I think I can safely say that nobody understands quantum mechanics.

Richard Feynman, in The Character of Physical Law (1965)

That said, I think I can attempt to clarify some of your misunderstandings
from my own understanding. In fact someone set me straight if I have any
issues of my own :)

The entire notion of a point particle is essentially a classical
approximation (as far as geometry goes). In fact, all the spatial information
that can be known (ie not completely transparent to the rest of the universe)
about a particle is completely contained in its wave function, complex valued
defined at every point in space. But the wave function in time must satisfy
the Schrödinger
equation, and it has been shown by people smarter than I that wave
function solutions *must* satisfy the uncertainty principle.

Its easiest to consider what this means in one dimension. Solutions of
the Schrödinger Equation are linear combinations of sinusoidal functions of
all wavelengths and velocities (with the solution for a particular particle
determined like with any differential equation by the spatial and temporal
boundary conditions). This is immediately consistent with the wave description
of light and matter, as a sinusoidal function has a definite velocity but
its position is not defined at all (it looks like a wave :P). So how then
can we get a localized particle, like those we apparently observe enough
to create an entire classical theory around? Well it turns out that taking
linear combinations of waves of differing velocities causes local areas of
destructive and constructive interference, and one can mathematically construct
what's known as a wave
packet. Btw, the time evolution of the wave packet in the picture
on wikipedia is incorrect for solutions to the Schrödinger Equation: particle
wave packets necessarily disperse over time depending on the represented wave
velocities (don't quote me on that). This means the range of represented wave
velocities actually has physical significance. Anyway there's a limit to how
localized a wave packet can get, called a Gaussian wave packet. To achieve
this limit, one has to sum over essentially every possible wave velocity.

So solutions of the Schrödinger Equation can be something with no
localization at all and a perfectly well defined velocity, like a sinusoidal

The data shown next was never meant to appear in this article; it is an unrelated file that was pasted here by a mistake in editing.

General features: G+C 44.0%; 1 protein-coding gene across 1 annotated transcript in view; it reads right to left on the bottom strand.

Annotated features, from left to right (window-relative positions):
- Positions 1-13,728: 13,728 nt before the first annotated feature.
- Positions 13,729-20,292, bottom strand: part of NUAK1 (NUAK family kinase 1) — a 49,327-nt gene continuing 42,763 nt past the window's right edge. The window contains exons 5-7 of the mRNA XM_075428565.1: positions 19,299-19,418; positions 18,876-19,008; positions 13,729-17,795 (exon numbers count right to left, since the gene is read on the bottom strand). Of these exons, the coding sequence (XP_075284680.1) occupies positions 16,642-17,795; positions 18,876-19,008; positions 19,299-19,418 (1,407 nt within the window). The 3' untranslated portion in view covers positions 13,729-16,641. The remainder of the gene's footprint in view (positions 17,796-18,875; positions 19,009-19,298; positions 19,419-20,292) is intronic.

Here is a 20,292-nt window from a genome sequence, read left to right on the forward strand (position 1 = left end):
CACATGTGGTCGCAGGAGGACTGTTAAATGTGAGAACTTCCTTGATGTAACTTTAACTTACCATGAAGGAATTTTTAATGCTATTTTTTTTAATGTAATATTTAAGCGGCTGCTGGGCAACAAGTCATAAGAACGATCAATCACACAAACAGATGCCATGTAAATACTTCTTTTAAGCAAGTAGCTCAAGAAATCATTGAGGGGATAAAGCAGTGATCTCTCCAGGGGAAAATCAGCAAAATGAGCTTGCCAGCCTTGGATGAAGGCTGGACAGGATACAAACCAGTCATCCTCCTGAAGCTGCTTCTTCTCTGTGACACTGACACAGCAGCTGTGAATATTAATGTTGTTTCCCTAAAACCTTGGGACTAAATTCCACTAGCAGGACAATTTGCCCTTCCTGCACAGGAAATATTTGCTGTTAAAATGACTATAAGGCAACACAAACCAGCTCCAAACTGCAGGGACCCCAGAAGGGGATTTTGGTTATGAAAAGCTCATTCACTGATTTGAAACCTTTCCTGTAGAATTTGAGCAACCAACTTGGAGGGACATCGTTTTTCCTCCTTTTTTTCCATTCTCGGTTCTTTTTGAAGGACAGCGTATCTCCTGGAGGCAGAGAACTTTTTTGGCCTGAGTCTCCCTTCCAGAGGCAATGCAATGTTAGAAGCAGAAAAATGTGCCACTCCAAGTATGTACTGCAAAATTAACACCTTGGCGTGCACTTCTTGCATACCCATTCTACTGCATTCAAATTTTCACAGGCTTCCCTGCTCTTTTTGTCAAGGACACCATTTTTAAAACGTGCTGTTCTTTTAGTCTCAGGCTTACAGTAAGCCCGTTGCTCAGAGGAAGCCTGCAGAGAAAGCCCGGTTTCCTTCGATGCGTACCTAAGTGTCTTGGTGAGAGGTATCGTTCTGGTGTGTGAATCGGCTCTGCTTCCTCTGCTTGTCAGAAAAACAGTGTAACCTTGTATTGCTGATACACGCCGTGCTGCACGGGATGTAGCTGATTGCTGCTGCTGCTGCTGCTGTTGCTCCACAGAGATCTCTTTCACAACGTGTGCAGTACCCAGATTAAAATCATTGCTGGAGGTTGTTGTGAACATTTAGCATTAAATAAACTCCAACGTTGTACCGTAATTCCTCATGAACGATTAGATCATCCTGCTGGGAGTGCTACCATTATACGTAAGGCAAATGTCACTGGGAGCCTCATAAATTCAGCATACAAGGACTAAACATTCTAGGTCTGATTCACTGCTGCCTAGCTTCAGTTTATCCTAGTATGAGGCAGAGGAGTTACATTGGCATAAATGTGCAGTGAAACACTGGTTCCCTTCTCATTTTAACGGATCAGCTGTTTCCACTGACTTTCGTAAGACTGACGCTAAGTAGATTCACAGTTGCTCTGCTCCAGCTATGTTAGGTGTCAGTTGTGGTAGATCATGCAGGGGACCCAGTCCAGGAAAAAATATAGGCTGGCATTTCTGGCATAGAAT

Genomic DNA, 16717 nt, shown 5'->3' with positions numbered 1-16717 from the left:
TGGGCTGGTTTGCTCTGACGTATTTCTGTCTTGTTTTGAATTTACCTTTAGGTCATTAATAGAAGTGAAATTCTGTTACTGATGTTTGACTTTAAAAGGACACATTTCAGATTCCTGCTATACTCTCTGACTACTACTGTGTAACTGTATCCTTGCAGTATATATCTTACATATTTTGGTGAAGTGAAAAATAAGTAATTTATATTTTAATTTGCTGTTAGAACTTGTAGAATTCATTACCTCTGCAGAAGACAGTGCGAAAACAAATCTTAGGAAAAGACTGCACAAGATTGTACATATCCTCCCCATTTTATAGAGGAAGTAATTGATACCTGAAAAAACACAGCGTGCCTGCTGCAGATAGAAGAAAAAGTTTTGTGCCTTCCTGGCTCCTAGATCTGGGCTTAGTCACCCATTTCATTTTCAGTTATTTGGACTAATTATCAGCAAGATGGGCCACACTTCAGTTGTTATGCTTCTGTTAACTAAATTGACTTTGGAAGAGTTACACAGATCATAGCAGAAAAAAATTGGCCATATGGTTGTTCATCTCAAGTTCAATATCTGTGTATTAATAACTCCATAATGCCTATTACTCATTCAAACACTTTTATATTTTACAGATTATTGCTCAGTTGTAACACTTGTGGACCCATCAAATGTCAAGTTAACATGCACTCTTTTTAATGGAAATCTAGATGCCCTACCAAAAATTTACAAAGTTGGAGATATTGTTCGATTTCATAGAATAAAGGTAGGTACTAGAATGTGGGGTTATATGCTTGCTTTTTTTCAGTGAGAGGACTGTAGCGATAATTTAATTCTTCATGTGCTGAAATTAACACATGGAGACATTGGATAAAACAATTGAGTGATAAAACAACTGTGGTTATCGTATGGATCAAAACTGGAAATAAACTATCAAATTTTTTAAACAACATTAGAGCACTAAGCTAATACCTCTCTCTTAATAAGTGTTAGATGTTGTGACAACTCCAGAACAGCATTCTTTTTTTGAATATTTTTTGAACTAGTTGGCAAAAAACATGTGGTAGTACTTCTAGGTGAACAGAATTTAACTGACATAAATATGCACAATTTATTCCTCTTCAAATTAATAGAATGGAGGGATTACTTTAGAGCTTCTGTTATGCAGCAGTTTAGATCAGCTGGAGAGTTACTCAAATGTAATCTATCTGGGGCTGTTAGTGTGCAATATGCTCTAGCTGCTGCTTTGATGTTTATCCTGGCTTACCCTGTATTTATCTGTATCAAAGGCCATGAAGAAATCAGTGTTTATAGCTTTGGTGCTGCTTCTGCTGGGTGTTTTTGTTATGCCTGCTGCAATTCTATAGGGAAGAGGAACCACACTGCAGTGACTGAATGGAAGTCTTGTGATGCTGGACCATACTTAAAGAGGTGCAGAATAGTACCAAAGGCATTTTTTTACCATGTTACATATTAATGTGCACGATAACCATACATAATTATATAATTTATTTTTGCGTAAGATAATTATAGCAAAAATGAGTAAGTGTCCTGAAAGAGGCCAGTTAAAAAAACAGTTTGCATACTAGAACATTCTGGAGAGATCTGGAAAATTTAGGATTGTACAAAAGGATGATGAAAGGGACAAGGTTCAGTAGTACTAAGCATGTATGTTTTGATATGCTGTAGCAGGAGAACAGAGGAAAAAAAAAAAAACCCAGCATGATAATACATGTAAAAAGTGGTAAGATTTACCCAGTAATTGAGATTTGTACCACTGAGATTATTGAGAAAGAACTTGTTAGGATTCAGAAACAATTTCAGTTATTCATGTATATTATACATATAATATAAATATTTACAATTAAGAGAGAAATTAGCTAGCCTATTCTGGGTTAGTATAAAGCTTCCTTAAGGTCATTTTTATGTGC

function, or with a very acute (but not perfect) localization achieved by
an almost infinite range of velocities of component waves. In fact there is a very simple
inequality
expressing the relationship between the smallness of the localization to
the range of velocities (momenta, actually)...

So all that's not that bad. The real strangeness of QM comes with what
observation does to the wave function of a particle. Somehow, the act of observation (something I am not knowledgeable enough to define, but examples of which are hitting it with a photon or having it excite the screen in the double slit experiment, or even covering up a slit thus knowing it must go through the other) "collapses" the wave function of a particle back into its most localized form. The probability distribution of the center of the new localized form is given by the product of the wave function with its complex conjugate just before the observation.

The interference pattern corresponds to the probability distribution of particles when they reach the screen behind the double slit. If I fired only one particle through the double slit, it would cause a single photon (probably) to be emitted from the screen, with its location determined by the probability distribution. We can see an interference pattern because we are firing a beam of particles, not just one at a time. The kicker from the experiment is if we observe the interference pattern (say by collecting billions of data points from electrons fired one at a time), information about which slit each electron went through (in particular) is transparent to the rest of the universe; it cant be determined from say where that electron struck the screen. This seems to be where your misunderstanding lies, at least in part. If we *had* observed which slit the electron went though (by covering up a slit, or by shining light on it and doing what scientists do), then the interference pattern would have disappeared.